A Financial Scandal That
Hits Closer To Home
You were probably just an interested spectator while the Enron and WorldCom corporate fiascos played out on the national media stage. But the latest financial scandal hits a lot closer to home for many RH readers.
For auditors and SEC regulators, the accounting irregularities discovered at U.S. Foodservice (USF) are going to demand in-depth investigations. One indicator of how off-center things were is that the company’s corporate parent, Dutch food giant Ahold, is bringing in "forensic accountants" to straighten out the books. If you need to hire numerical detectives to explain how you ran your company, the outcome isn’t likely to be good.
So this flap is bad. But what if you are, or were, a customer? At nearly $20 billion in annual sales, USF ranks as the No. 2 foodservice distributor in the country. Short-term, the advantage may be yours. The salespeople and delivery drivers who service your restaurant are definitely now on their best behavior.
They have to be. The company was overly aggressive in its pursuit of rebates, growth incentives and other "sheltered" income from foodservice manufacturers. It booked these monies as profits as soon as the deals were cut, worrying later about selling to you all the product they had agreed to buy.
"Later"came at the end of 2002, when this tidal wave of product was delivered. The company told managers to rent extra warehouse space and line up spare refrigerated trailers to hold the excess. If your distributor sales rep has cut you some exceptionally sweet deals on certain products lately, it’s because the company had a mountain of inventory.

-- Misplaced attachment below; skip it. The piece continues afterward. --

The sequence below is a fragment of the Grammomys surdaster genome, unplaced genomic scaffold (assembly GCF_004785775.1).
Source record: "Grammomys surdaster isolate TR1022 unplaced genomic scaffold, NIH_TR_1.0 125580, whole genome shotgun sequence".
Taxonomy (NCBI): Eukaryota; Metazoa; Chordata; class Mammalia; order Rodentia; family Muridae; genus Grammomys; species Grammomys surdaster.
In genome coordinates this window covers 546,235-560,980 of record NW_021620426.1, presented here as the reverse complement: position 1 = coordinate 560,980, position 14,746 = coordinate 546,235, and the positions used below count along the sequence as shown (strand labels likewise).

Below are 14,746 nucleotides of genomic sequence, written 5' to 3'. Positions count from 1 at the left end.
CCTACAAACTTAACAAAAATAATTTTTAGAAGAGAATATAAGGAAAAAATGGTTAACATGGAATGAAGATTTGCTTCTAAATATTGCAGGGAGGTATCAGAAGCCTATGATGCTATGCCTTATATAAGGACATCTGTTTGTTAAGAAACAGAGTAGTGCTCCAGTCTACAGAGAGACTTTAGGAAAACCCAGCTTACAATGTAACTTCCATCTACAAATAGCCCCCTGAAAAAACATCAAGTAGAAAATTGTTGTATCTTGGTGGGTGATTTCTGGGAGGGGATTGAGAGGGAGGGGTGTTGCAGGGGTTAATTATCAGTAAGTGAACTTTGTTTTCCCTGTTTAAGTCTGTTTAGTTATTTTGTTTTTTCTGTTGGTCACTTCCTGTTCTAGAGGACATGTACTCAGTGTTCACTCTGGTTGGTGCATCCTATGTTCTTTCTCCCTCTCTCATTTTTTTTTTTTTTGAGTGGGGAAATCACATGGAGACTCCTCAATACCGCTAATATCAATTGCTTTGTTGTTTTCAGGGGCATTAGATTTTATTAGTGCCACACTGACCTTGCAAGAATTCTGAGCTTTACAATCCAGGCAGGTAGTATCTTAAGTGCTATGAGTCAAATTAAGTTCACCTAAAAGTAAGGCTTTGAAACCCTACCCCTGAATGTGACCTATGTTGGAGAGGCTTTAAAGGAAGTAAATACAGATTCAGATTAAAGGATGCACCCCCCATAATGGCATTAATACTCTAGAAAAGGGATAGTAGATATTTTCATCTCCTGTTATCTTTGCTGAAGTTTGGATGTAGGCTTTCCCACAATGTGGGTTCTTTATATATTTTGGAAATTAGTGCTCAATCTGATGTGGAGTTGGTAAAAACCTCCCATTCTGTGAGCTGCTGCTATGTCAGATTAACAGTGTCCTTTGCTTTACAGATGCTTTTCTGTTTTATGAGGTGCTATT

The issue here is that hefty rebate payments distort the true cost foodservice distributors pay for goods. As the Wall Street Journal puts it, "These payments...may drive up prices paid by consumers."
How? If you run a chain and have a cost-plus contract with a distributor, the invoice price you see may not reflect the true cost of the item to the distributor. Off-invoice incentives that flow to the distributor can cause you to pay too much.
It may be worse if you’re what distributors call "street business" (i.e., you have no contract and your pricing is quoted week-by-week via your salesman).
For numerous reasons, not everyone gets quoted the same price by a foodservice distributor. But there’s still a distortion on the true cost of many items due to back-end funny money you’ll never see. A big problem is that artificial pricing levels make branded manufacturer products seem more costly than the distributor’s private label products.
There’s nothing wrong with distributor private label products, which many RH readers serve every day. But switching to them because you’ve been kept in the dark about what the branded versions of those products really cost is just not fair.
The upshot: The equity that manufacturer brands lend to your operation is therefore being unfairly undermined. Artificial pricing disparities mean your customers might not be receiving the quality they expect and deserve. We’ll see what the investigators bring to light.
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